My grandma, Ms. Gregory was a nanny for the caretaker on one of them, “Bedloe’s Nanny” I heard her called. I was on Governors Island to do geoarchaeology around the National Parks Service part. It was almost empty, the Coast Guard groundskeeper said that it’s said some of the South’s ordnance is buried in the other part, and once Walt Disney was AWOL when he missed the ferry there in WWI. A former “Swivel” captain, the ferry there once so-named told me the plans for D-Day were kept in a safe there in the mansion, meeting him and his wolfhound by Miller Field, Staten Island, on another “archeology” survey (federal spelling). We dug into the moat of Fort Jay, built by Columbia University students in appreciation of the “Jay Treaty” and first SCOTUS Chief Justice, his place could use some work too.
One island missing from the photo contest was blown up for the Brooklyn side of the Verrazano Bridge and I read it once held prisoner the son of General Robert E. Lee in the Civil War, or was that Fort Williams where Disney was on Governors? One of the islands, Brother, is where the Civil War National Guard unit based in the Bowery near Germania Hall, (where Kate Mullaney, sitting next to Susan B. Anthony, was the first woman elected to union management) was mustered out after the Draft Riots, its officer in “courts martial”, and after they were called out in defense of Washington, D.C., having marched there. National Guard once meant that not “state militia”.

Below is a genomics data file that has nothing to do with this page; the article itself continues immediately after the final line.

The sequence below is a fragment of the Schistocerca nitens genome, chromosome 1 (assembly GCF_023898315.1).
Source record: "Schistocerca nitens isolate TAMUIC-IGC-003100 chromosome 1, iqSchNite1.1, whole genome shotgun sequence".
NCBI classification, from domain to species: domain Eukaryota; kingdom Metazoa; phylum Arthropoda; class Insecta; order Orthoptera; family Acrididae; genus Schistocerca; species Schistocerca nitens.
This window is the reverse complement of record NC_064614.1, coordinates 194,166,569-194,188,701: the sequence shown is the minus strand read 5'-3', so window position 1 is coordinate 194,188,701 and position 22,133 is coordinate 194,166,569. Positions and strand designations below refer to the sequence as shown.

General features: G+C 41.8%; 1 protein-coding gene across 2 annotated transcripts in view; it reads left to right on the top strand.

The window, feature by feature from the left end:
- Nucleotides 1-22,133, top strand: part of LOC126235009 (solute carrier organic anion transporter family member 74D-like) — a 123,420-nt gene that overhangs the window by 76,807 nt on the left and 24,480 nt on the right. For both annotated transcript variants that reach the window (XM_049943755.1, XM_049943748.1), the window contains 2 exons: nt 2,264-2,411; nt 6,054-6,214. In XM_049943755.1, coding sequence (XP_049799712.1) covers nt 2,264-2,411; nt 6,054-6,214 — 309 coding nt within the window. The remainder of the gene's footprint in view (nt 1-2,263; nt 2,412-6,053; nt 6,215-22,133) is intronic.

Posted to histarch today:
Perhaps shot from horseback? I say that as I have had classes with Edward Lanning (“Peru before the Incas” and co-author of “Pre-Hispanic America”) and worked for Joel W. Grossman whose Ph.D. was in prehistoric Peru and worked for UNESCO there until an assistant was blown up at a podium, perhaps by “Shining Path” he’s related. Incidentally the forensic college cited, Henry C. Lee Institute of Forensic Science, has been involved in major public cases, the O.J. Simpson trial, the Phil Specter trial, etc.
I once worked with close-range photogrammetric developers from Canada, Prometric Technologies, which tried to demonstrate to the US FBI (and similar agency in Canada) the benefits of the technique back in the early 1990s, where we used it for plans and profiles on a couple of sites, particularly of historically unknown contamination and I photographed a number of profiles and plans of archaeological excavations in the West Point Foundry, Cold Spring, NY that way and rectified and produced 3D data some of it plotted from that then developing system. It can have many uses in archaeology and preservation then currently in use in England for automobile accident investigations.